Greg Foss, Senior Threat Researcher, VMware Carbon Black, looks at people shortages in an unusual talent marketplace.
As rapid globalisation and technological change have shaped the world’s job market, skill shortages have become a growing problem for employers. To this point the UK Government Department for Digital, Culture, Media and Sport (DCMS) recently released a report on the UK cybersecurity labour market which revealed that approximately 653,000 businesses (48%) have a basic skills gap and approximately 408,000 businesses (30%) have more advanced skills gaps, in areas such as penetration testing, forensic analysis and security architecture.
Here at VMware Carbon Black we recently undertook research entitled: 2020 Cybersecurity Outlook Report which investigated the modern attack landscape, how defenders are responding and touched on skills, behaviours, resources and budgets of both IT and security teams.
No big surprise, our survey respondents reported keenly feeling a skills and resourcing gap. I caveat this by saying that we undertook the research before the global COVID-19 pandemic and I think if we were to now layer onto this the need to mobilise your security operations team to work remotely, other challenges of shifting to a distributed environment, as well as labour being impacted as employees self-isolate, or worse still become ill, and you can start to see how this skills and resource picture is going to rapidly worsen.
To this point, our research showed that nearly half (49%) of both IT and security respondents reported being understaffed, with security respondents noting their specific teams are on average 48 percent understaffed and IT teams saying they are on average 26 percent understaffed. This talent gap continues to be a theme across the IT and security landscape. According to our study, 79 percent of respondents said finding the right security talent is either “very challenging” or “extremely challenging” and 70 percent reported the same level of challenge for IT talent.
We found that this issue is further magnified by the C-suite’s perception of IT and security staffing. Only 31% of C-suite respondents said their IT and security teams were understaffed while 61% of VP and below respondents said these teams were understaffed. This 30-point delta suggests that the C-suite may be out of touch with the day-to-day IT and security resourcing needs of the organisation.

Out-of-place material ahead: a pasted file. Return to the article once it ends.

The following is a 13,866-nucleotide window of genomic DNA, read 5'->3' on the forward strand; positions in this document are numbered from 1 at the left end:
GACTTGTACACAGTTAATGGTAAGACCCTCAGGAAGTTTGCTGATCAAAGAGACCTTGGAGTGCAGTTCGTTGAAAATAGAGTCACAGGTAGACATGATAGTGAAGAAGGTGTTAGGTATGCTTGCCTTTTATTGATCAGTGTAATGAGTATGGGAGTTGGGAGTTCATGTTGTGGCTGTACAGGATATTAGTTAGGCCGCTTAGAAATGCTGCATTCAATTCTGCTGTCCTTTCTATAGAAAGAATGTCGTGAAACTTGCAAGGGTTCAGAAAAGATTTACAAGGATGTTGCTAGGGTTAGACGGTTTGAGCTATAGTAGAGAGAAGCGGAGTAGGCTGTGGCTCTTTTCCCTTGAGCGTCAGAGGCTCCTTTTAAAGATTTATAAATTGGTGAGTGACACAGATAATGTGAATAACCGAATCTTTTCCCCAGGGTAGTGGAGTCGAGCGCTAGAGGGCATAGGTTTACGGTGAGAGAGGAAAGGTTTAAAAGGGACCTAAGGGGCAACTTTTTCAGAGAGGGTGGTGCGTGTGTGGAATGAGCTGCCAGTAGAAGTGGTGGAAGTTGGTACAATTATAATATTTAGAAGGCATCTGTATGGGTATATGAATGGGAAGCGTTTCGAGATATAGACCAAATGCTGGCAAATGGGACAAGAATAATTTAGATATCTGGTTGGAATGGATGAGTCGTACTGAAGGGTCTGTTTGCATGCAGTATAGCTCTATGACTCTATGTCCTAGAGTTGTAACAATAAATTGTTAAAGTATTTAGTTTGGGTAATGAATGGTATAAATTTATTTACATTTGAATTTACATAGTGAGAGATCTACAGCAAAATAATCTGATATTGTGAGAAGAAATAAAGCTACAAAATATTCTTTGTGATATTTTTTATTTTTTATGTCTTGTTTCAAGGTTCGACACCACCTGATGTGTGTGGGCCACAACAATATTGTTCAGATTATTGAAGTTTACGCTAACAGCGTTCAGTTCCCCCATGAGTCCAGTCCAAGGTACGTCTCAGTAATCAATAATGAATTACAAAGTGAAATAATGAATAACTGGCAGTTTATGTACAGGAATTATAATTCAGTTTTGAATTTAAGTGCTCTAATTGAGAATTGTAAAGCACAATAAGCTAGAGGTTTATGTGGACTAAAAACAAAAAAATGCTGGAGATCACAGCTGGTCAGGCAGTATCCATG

However, there is some good news: our research found that as security continues to grow in relevance and importance, budgets have also increased for 80% of the survey respondents. Both security and IT have seen increased investments in the last year. Among survey respondents 77% said they purchased new security products, 69% reported that they had increased security staff, despite the skills shortage, and 56% reported an increase in IT staff.
So based on this and the current exceptional times that we find ourselves in, what tips and advice can we give to these resource-stretched teams, to improve their security posture and enable them to fight back against the attackers and change defender behaviour? And while that answer often depends on individual circumstances (recommendations for consumers, SMBs and large enterprises may differ), here are three quick wins that everyone can implement.
Stay on top of patching and regular software updates. Both individuals and organisations should stay abreast of the latest patches and updates from software vendors. Patches often resolve weaknesses and security vulnerabilities within products. Patching lessens the risk that a hacker can take advantage of a previously existing weakness. For organisations, IT Ops teams need to be able to patch and configure devices remotely. Security solutions should allow you to identify vulnerabilities, install patches and validate configuration remotely via the cloud, giving your team the confidence that every endpoint is up to date on the latest policies and secure.
Use multi-factor authentication (MFA). Multi-factor authentication adds an additional step to the process of accessing critical data. The first step being a username and password, and the second step being additional verification (like a pin or a push). MFA is becoming increasingly popular for many services we access daily. Enabling multi-factor authentication ensures that the user logging in as an employee is truly who they say they are. MFA also lessens the risk of poor password hygiene. Still, as a rule of thumb, passwords should be truly random, 16-character phrases containing upper- and lower-case letters, numbers, and symbols.
Leverage a VPN. With so many employees working remotely now, using a virtual private network (VPN) can help better secure internet connections and keep private information private via encryption. Public Wi-Fi can be a gamble as it only takes one malicious actor to cause damage.
As with any situation where infection is a possibility, a healthy amount of scepticism is always warranted. Be wary of emails coming from unknown sources, particularly if the requestor is asking you to click on a link or an attachment. When in doubt, pick up the phone and call someone to ask if their request is valid.
And finally, it has never been more important for teams to collaborate and work together. Whether you are in the security or the ops team, organisations should empower teams to tackle security as a team sport, working together overcome skill and resource issues to fight back against the odds in these exceptional conditions.